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At UN, Costa Rican Openness Founders on W. Sahara, FOIA Leaves Swiss Dubious

Byline: Matthew Russell Lee of Inner City Press at the UN: News Analysis

UNITED NATIONS, November 20, updated -- The battle to open up the Security Council saw a victory Thursday morning, a set-back on Thursday night. The Council's briefing on Somalia turned into a debate, with country after country seeking to express concern at piracy. In the afternoon session, however, the topics of Zimbabwe and Western Sahara were addressed only behind closed doors. Afterwards, Inner City Press asked Costa Rican Deputy Permanent Representative Saul Weisleder to describe, in the spirit of transparency and openness, what took place in consultations.  Weisleder, who earlier in the day had worked and pushed for openness on Somalia, said these that these other two topics were sensitive, negotiations were ongoing. Video here.

  Perhaps not being on the Council gives a country more freedom to talk. Inner City Press asked Germany's Defense Minister Franz Josef Jung about the problems of legal authority to hold suspected pirates captive. He admitted that some had been let go. America Rosemary DiCarlo confirmed this, but would not comment on the pirates said to still be held by the UK, telling Inner City Press to ask UK Ambassador Sawers. But that question was asked and dodged on Thursday morning.

  The permanent representative of Costa Rica's follow "Small Five" member Switzerland, Peter Maurer, on Thursday told Inner City Press that his country strongly supports the position that all Council meetings should be open unless a reason can be shown to close them. Inner City Press asked him again if he favors a Freedom of Information Act for the UN. Maurer said that wasn't feasible, that it might work in the US but wouldn't at the UN.  He said that it is countries, and not people, who are "stakeholders" in the UN. He pointed to Switzerland's role in brokering what he called a compromise in the UN Development Program executive board, in which even a donor nation wishing to see an audit of how the funds were used must say in advance why it wants it, and agree to not share it with the press. So much for transparency.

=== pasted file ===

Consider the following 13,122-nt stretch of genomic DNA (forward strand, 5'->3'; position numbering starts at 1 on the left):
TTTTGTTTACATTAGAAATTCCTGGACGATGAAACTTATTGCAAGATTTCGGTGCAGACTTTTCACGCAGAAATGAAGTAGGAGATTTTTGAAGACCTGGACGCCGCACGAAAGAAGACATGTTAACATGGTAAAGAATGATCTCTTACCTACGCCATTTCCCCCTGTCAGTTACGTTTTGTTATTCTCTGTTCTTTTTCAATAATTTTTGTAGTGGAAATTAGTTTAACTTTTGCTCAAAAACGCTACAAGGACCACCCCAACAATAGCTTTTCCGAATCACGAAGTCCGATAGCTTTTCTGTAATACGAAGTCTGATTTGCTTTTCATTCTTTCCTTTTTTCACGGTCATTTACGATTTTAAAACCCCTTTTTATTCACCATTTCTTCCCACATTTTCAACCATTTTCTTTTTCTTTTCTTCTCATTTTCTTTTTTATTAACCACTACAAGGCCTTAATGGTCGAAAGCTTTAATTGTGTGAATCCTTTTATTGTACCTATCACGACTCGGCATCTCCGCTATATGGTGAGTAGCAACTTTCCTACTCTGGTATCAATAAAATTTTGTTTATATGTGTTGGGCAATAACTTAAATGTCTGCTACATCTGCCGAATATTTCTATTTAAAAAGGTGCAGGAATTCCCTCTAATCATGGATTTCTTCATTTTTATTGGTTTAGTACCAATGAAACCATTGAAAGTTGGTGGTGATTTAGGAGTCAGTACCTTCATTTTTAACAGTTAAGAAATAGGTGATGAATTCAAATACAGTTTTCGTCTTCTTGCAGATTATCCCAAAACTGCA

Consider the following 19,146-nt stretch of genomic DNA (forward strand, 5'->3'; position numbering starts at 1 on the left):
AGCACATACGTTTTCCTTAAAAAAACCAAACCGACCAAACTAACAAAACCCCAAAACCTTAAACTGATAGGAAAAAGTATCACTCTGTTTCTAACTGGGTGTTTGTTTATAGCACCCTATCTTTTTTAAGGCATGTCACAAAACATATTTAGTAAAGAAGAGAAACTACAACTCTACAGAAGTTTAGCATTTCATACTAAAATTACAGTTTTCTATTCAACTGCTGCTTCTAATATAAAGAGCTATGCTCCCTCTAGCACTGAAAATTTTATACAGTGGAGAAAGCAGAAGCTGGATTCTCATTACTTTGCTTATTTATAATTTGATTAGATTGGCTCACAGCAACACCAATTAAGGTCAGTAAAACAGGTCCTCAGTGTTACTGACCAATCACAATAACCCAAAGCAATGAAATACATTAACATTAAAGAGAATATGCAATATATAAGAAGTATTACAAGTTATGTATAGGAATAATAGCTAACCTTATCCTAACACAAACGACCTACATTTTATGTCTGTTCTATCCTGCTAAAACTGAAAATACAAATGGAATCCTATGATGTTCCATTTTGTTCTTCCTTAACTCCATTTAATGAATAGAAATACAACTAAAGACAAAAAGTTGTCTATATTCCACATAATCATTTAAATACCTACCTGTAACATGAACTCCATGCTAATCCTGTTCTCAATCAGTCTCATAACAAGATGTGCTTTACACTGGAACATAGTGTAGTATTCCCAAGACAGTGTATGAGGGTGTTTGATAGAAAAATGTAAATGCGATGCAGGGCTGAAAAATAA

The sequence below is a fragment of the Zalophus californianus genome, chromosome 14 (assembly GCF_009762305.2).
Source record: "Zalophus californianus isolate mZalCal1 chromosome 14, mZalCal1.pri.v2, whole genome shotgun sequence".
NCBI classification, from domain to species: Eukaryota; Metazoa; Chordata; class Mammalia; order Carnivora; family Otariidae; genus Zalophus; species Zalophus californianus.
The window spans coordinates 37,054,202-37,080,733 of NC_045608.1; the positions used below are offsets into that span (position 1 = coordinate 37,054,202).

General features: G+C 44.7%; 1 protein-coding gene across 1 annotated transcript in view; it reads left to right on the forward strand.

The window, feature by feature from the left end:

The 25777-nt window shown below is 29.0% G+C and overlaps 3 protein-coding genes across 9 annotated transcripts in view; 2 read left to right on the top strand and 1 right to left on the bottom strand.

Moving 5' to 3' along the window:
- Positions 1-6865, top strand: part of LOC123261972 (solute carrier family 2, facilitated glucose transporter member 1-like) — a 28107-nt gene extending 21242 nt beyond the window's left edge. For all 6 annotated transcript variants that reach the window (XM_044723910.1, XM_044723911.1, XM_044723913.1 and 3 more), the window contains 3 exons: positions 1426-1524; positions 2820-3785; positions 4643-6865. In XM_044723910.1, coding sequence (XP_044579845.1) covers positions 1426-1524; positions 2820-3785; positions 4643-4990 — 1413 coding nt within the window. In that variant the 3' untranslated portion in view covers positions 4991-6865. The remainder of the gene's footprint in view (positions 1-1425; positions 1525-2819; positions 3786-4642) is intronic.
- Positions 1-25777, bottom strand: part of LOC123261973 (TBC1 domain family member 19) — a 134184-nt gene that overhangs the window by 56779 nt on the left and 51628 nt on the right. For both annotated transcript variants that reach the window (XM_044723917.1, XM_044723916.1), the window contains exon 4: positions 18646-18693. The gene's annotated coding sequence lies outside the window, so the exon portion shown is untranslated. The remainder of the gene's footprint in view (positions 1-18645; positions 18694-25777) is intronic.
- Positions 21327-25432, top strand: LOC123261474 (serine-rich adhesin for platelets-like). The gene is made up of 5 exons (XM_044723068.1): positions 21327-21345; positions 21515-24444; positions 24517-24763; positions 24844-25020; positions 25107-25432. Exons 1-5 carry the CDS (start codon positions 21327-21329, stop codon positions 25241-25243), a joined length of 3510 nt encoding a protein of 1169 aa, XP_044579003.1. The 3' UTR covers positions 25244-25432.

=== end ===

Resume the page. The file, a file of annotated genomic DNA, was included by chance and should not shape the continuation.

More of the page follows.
Costa Rica's President Oscar Arias Sanchez came to the Council, to speak about disarmament. Inner City Press asked about openness; the country's foreign minister Bruno Stagno Ugarte answered, quite fluently, about the other proposals to improve the Council's working methods.  Video here.

Oscar Arias Sanchez
, FM Bruno Stagno Ugarte in background, transparency not fully achieved yet

   Inner City Press than asked Arias about China's Hu Jintao's statement that by siding not with Taiwan but mainland China, Costa Rica would benefit. There is an oil refinery deal, a Confucius center and the prospect of a trade deal. Is there a connection, between renouncing Taiwan in 2007 and these new deals? No, Arias said, emphasizing that even 20 years ago when he was in power he intended to make the switch. When asked about reforming the Bretton Woods institutions, Arias did not answer.

   Working methods were a contentious topic over in the General Assembly, during the Assembly's debate about the Security Council's annal report. On the topic of the Council's working methods, South Africa's savvy representative said the Council should solve issues which languish on its agenda, such as Israel - Palestine and the questions of Western Sahara. Immediately the Moroccan representative rose to the challenge, disputing that he called a comparison between Israel and Morocco. But no comparison was made, simply too example. Thou dost protest too much, several observers remarked.

  In the Council, what happened on Western Sahara was kept secret. In the UN noon briefing, on the record, Inner City Press asked Ban Ki-moon's spokesperson about the delay in appointing a replacement envoy for Peter van Walsum. In order words, has the UN convinced Morocco to accept US diplomat Christopher Ross?  We are close, the Spokesperson said. But Costa Rica's Jorge Urbina said that had not been said. Then the Saharan meeting was closed. Even under Costa Rica. To his credit, Urbina said that the pushing for transparency will spread, including at the November 21-22 retreat of new Security Council members. Will Mexico, Japan, Uganda, Austria or Turkey take up the transparency cause? We'll see.

Click here for Inner City Press Nov. 7 debate on the war in Congo

Watch this site, and this Oct. 2 debate, on UN, bailout, MDGs

and this October 17 debate, on Security Council and Obama and the UN.

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These reports are usually also available through Google News and on Lexis-Nexis.

Click here for a Reuters AlertNet piece by this correspondent about Uganda's Lord's Resistance Army. Click here for an earlier Reuters AlertNet piece about the Somali National Reconciliation Congress, and the UN's $200,000 contribution from an undefined trust fund.  Video Analysis here

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